Sometimes plant cells do not have just one large central cavity, or vacuole, but several, and these can even have different functions. How is that possible? A team led by UvA biologists Ronald Koes and Francesca Quattrocchio took another step towards solving this fundamental biological riddle. Their discovery has been published in the scientific journal Cell Reports.
If you open a random book on biology and look up a picture of a plant cell, you will see that there is always a large cavity in the middle of these cells: the vacuole. It is an important cellular storage place in which plants can store all kinds of substances. The vacuole contains both reserve nutrients and waste products, vacuoles in the cells on the surface of flowers contain pigments that determine the flower color, in fruits they contain the acids and sugars that give the fruits their taste, plants growing in salty conditions can store excess salt in vacuoles, and so on. Thus far this seems pretty straightforward.
A cell from the epidermis of a petal from a petunia flower. The outer cell membrane is labeled in red, the central vacuole is filled with anthocyanins resulting in the blue color, and vacuolinos are marked in green (Copyright: UvA).
"About twenty years ago, it was discovered that some plant cells have multiple vacuoles and that these can also have very different functions," says Ronald Koes. "Since then, the big question is how this is possible. How do these additional vacuoles form? How does the plant cell know which substances have to go to one vacuole and which to the other?"
This biological riddle fascinated Koes and his wife Francesca Quattrocchio, who both work as geneticists and molecular biologists at the Swammerdam Institute for Life Sciences at the University of Amsterdam. They found the first possible clue towards the solution in 2017. Back then Quattrocchio and Koes led a team that discovered a completely new type of component of plant cells: smaller vesicles containing the same substances as the vacuole, which transported these substances to the central vacuole. They called these extra vacuoles vacuolinos (Italian for small vacuoles).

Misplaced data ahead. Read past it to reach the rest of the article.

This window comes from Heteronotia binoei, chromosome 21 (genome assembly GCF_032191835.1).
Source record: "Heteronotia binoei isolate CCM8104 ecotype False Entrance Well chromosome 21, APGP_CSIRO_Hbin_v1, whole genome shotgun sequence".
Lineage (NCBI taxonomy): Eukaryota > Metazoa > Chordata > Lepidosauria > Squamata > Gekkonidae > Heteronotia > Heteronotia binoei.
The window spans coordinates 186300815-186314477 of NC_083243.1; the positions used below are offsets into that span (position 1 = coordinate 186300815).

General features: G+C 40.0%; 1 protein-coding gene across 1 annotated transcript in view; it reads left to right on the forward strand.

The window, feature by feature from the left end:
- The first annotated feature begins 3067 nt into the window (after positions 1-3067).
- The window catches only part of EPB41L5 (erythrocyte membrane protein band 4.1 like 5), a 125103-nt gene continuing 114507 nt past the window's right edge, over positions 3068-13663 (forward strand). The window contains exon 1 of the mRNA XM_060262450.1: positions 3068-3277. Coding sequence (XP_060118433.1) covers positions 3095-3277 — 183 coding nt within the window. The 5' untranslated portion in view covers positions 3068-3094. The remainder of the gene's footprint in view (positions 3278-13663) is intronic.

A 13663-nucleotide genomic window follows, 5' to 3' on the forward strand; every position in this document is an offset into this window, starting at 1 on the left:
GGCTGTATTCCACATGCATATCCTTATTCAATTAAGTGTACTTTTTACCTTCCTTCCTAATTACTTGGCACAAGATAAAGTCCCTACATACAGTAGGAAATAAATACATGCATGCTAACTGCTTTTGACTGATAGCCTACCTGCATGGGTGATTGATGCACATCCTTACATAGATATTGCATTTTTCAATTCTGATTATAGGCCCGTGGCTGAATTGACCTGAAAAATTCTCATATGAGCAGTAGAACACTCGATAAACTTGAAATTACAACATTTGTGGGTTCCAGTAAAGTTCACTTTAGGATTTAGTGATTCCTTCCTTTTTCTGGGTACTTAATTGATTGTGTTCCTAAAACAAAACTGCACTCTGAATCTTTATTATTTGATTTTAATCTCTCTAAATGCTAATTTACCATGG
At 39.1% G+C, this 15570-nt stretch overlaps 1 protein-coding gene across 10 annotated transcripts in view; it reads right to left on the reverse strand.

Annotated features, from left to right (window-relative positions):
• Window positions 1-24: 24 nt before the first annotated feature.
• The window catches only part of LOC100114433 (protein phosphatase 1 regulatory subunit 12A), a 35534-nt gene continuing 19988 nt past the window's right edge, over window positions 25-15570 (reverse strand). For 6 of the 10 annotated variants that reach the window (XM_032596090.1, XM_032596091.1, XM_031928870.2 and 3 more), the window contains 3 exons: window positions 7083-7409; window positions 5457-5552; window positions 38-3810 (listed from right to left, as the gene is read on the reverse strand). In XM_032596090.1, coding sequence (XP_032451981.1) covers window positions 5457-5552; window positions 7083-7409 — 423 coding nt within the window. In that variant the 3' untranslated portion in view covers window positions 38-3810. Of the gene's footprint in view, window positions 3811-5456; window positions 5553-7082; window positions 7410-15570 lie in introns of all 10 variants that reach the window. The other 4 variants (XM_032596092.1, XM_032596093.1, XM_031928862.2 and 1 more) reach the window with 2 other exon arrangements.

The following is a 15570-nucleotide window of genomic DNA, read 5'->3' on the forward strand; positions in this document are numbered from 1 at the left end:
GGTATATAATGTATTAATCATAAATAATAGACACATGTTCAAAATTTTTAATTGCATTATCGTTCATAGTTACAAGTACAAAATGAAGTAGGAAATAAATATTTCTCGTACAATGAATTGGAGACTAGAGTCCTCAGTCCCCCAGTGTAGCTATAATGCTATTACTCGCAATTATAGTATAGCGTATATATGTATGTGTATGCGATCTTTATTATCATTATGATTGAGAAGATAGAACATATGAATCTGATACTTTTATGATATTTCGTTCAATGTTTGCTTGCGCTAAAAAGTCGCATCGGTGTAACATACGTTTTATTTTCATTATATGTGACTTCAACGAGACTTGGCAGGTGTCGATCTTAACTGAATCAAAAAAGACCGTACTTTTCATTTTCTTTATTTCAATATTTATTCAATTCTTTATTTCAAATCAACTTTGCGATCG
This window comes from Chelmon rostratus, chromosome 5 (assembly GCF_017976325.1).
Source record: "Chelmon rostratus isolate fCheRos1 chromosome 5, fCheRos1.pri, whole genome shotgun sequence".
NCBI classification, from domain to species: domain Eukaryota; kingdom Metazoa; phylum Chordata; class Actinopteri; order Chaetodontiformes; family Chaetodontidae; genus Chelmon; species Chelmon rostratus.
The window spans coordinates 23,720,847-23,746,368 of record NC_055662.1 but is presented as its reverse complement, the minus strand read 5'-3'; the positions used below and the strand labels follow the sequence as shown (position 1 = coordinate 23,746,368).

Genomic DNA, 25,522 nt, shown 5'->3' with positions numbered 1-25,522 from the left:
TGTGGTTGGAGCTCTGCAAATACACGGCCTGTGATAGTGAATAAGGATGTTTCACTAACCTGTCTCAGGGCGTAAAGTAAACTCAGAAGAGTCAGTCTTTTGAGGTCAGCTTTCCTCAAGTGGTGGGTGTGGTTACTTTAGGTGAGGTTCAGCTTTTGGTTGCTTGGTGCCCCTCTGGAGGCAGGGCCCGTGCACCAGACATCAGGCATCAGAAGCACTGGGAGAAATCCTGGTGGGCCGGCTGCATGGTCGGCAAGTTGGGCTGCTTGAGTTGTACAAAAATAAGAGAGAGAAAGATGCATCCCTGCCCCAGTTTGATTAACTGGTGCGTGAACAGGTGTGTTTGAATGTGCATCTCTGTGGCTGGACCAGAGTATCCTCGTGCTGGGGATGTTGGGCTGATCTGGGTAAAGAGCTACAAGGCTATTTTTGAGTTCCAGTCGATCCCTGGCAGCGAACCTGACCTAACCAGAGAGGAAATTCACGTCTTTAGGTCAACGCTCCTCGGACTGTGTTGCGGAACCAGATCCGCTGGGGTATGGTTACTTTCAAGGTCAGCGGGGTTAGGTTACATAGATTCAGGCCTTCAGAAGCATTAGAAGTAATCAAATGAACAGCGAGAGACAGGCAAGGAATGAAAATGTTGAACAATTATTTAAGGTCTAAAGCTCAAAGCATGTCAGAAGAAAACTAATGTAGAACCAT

In a study now published in the scientific journal Cell Reports, the biologists describe a new step towards solving the fundamental riddle. Having previously discovered the existence of the vacuolinos, they have now also discovered which gene is crucial for the formation of vacuolinos: a gene called RAB5a. Through experiments with petunias, the researchers discovered that switching off this gene ensures that the petunia cells no longer contain vacuolinos. On the other hand, overexpression of the gene leads to larger vacuolinos. "They can become so big that they almost look like vacuoles themselves," says Koes.
Quattrocchio and Koes noticed that the RAB5a gene became very active in the cells of the flower buds of their petunias during a late stage of development. Pigment production happens at an early stage. The result was that, in addition to the central vacuole, which contained a lot of pigment, several large vacuolinos were created in which no pigment could be seen. "What was interesting was that the size and number of those vacuolinos determined not only the color but also the shape of the cells and thus the petals," says Quattrocchio. Koes adds: "What this also shows is that perhaps it is not always necessary to have a complex sorting mechanism in the plant cells to determine which substances do and do not end up in one of a number of vacuoles. It is also possible that this is regulated automatically, because the additional vacuoles arise at a different moment in time."
The RAB5a gene is present in many plant species, suggesting Quattrocchio and Koes have discovered a fairly universal biological mechanism. The gene is for example also active in citrus fruits. "So perhaps the cells of citrus fruits also contain vacuolinos," says Koes. The question is what their function is here. A few years ago the team described a fundamental biological mechanism that regulates how much acid is present in the vacuole of citrus fruit cells, which determines how sour or sweet the fruit tastes. It is still speculation, but with the discovery of vacuolinos and these first insights into their function, Koes and Quattrocchio may have found another fundamental biological mechanism that determines the taste of citrus fruits.
There is, by the way, an important exception when it comes to plants that have RAB5a: Arabidopsis, the much-studied plant that biologists see as a good standard model, does not have this gene.
Shuangjiang Li, Ronald Koes, Francesca M. Quattrocchio et al, An ancient RAB5 governs the formation of additional vacuoles and cell shape in petunia petals, in: Cell reports, September 2021, DOI: https://doi.org/10.1016/j .cellrep.2021.109749
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